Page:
Invasives .......................................................................................................................24
Terrestrial Vertebrates: Birds and Mammals.......................................................................28
Aquatic Invertebrates .........................................................................................................31
Short-lived species ........................................................................................................32
Long-lived species.........................................................................................................32
Aquatic Vertebrates............................................................................................................34
Amphibians and Reptiles...............................................................................................34
Western pond turtles ..............................................................................................34
Red-legged frog......................................................................................................35
Bullfrog ...................................................................................................................35
Fish ...............................................................................................................................38
Spring Chinook.......................................................................................................39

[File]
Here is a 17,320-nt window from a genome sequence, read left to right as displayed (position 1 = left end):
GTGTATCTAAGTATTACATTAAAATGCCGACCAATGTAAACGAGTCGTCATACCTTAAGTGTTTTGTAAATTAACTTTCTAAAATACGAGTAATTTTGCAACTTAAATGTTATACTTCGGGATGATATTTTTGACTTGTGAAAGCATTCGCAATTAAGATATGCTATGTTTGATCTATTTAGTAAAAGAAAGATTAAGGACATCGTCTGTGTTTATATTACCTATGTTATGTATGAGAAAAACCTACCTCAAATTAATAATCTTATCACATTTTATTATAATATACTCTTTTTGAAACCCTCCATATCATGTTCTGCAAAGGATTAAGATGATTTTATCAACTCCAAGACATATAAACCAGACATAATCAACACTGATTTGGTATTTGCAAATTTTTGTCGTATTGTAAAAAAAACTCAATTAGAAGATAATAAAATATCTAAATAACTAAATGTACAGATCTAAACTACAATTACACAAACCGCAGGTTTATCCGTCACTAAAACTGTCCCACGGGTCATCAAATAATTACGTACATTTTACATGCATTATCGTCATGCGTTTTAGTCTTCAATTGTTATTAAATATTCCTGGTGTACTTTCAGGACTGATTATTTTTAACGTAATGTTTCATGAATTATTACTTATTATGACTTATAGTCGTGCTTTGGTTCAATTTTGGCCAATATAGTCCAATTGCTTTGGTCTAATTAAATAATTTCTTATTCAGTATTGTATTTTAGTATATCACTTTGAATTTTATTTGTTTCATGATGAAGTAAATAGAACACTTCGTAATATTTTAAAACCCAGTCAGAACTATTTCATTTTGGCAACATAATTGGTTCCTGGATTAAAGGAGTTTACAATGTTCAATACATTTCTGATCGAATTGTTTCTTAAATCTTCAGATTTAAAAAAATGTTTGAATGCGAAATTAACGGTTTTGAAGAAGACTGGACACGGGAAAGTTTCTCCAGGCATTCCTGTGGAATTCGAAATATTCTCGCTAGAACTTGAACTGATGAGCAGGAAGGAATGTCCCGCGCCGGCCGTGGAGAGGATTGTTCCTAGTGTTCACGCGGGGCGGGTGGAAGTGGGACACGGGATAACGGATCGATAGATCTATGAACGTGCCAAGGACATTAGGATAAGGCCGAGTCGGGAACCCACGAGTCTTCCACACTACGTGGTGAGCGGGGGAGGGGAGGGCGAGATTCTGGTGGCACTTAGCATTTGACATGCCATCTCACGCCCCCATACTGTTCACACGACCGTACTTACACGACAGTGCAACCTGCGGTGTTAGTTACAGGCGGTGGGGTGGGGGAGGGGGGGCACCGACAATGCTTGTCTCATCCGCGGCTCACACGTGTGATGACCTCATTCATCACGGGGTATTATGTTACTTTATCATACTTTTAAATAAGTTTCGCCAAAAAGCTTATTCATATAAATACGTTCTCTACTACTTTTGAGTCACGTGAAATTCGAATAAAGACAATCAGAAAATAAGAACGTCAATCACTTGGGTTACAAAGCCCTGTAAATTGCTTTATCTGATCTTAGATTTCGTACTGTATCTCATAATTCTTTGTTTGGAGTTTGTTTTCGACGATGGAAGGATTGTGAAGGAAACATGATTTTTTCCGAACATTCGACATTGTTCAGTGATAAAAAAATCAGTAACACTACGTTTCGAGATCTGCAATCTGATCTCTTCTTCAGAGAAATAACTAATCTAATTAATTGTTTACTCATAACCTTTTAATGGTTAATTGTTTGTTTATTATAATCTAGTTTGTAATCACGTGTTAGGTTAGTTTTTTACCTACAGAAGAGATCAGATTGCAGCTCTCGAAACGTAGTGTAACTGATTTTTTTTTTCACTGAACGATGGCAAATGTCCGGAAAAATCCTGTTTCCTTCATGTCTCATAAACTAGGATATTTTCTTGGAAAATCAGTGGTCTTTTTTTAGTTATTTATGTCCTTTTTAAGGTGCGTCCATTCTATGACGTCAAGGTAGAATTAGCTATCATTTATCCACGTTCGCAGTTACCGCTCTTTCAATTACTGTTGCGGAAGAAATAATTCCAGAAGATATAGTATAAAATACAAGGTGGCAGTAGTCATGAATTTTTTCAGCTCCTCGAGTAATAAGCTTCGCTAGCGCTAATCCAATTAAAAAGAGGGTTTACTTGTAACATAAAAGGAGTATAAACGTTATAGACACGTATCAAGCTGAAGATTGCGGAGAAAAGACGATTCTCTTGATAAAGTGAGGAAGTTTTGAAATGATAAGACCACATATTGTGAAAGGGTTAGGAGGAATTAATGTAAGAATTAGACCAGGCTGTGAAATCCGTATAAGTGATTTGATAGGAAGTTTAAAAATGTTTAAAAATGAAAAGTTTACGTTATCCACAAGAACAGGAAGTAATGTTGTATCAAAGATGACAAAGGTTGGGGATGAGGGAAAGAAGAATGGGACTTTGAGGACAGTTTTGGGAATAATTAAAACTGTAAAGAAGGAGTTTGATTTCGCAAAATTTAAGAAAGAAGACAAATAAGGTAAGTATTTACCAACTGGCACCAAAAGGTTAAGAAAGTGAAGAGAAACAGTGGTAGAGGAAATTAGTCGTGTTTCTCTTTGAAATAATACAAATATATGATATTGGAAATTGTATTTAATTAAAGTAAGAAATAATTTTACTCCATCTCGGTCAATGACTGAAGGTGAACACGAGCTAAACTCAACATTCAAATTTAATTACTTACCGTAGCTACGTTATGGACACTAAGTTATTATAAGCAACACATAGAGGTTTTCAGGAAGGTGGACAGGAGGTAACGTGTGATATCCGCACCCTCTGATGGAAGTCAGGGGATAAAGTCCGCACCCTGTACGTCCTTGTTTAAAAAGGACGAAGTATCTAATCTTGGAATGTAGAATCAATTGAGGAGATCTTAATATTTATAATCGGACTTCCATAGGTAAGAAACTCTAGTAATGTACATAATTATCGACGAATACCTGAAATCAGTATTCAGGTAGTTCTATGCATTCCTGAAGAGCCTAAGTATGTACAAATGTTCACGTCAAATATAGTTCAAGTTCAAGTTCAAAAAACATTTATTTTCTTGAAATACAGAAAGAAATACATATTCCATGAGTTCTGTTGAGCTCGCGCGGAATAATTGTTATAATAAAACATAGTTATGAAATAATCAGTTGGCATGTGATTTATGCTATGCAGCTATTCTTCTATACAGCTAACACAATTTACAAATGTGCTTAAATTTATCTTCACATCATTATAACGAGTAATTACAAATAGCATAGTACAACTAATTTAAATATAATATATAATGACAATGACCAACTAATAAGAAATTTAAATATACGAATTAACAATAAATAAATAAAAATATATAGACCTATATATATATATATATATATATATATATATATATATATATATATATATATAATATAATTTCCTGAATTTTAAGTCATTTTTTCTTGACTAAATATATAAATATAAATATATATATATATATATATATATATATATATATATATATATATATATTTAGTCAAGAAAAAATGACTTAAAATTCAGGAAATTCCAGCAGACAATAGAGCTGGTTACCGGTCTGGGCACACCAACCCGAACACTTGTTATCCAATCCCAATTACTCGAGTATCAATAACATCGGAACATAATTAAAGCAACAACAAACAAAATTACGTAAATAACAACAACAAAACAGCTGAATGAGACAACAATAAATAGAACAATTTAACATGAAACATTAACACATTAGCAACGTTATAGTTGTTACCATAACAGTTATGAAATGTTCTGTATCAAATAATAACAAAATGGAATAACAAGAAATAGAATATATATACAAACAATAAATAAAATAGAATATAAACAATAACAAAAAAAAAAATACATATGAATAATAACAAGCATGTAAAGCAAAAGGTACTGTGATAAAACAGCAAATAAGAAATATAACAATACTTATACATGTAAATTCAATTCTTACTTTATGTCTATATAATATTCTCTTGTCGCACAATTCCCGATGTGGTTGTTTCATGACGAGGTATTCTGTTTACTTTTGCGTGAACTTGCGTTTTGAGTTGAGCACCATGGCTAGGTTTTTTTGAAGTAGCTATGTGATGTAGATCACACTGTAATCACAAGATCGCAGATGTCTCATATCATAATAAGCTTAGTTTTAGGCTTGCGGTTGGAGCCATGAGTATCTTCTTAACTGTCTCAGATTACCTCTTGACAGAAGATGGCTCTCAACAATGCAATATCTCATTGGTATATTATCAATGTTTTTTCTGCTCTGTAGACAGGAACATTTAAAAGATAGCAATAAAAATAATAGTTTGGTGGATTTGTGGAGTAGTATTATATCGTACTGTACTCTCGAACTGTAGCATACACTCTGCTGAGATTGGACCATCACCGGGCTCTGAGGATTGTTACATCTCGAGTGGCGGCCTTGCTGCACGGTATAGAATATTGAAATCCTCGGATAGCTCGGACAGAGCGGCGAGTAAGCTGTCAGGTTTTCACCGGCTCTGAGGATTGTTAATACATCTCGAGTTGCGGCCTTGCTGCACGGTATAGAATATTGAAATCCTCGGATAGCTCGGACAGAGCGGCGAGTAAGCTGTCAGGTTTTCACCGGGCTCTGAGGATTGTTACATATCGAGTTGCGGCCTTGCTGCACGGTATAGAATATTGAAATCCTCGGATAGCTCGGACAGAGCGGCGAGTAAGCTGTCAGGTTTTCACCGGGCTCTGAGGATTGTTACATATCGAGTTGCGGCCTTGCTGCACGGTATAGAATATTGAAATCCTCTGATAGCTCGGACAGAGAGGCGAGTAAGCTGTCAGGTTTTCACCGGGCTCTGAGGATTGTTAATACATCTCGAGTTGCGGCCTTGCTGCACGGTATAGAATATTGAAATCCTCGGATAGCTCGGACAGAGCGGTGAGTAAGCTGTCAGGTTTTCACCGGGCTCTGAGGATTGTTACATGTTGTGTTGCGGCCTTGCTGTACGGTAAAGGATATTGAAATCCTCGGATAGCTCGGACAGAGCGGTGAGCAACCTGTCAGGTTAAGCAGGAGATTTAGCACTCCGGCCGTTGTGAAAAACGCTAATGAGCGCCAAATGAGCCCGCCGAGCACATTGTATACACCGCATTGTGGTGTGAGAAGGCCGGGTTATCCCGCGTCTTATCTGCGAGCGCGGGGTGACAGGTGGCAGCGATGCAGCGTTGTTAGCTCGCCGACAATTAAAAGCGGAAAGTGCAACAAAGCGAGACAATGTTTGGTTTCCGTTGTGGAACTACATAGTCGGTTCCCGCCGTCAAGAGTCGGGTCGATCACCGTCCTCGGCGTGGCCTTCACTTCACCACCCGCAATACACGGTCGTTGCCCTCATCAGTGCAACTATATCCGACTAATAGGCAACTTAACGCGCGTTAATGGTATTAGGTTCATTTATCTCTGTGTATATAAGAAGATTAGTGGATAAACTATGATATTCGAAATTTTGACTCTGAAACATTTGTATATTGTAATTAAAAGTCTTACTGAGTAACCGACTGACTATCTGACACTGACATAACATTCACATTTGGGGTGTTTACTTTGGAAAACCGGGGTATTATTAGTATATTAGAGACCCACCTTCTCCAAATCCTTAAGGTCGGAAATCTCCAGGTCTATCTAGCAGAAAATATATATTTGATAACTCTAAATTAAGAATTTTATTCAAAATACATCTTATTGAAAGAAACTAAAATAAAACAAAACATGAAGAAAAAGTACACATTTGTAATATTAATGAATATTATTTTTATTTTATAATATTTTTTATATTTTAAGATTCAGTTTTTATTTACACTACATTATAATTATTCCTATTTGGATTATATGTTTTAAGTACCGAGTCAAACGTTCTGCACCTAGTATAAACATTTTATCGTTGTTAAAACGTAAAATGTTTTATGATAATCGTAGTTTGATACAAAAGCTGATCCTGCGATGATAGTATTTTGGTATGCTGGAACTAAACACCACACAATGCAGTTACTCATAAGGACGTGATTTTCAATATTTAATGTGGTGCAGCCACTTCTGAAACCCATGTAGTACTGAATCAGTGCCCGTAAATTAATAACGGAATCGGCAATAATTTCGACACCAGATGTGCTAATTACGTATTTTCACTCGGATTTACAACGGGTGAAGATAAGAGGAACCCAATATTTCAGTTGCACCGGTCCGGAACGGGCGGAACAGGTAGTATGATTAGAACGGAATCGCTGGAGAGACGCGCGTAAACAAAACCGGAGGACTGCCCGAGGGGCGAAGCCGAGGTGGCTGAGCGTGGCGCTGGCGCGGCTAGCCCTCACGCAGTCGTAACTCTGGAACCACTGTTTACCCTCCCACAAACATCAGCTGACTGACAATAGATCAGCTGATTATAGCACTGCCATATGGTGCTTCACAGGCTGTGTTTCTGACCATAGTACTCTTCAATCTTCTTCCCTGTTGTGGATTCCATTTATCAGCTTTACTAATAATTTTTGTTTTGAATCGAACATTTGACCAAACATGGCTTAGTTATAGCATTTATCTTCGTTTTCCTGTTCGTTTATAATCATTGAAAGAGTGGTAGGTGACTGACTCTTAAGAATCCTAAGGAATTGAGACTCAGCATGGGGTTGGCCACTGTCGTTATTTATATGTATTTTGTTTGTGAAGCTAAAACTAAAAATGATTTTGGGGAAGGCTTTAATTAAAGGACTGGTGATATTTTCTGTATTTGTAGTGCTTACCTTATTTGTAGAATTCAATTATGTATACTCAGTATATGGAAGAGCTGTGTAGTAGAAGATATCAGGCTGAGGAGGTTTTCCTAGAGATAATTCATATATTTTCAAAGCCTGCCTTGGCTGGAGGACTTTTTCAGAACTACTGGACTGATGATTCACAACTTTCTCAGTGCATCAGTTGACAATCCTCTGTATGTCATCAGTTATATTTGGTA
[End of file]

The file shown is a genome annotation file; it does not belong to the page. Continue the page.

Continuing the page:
Lamprey .................................................................................................................40
Coastal cutthroat trout ............................................................................................41
Oregon chub...........................................................................................................41
Large-scale sucker .................................................................................................42
Large- and smallmouth bass...................................................................................43
Summary...............................................................................................................................47
Bibliography ..........................................................................................................................48
Tables....................................................................................................................................58
Figures..................................................................................................................................100
Appendices...........................................................................................................................199
Topic Water quality
Identifier http://hdl.handle.net/1957/5965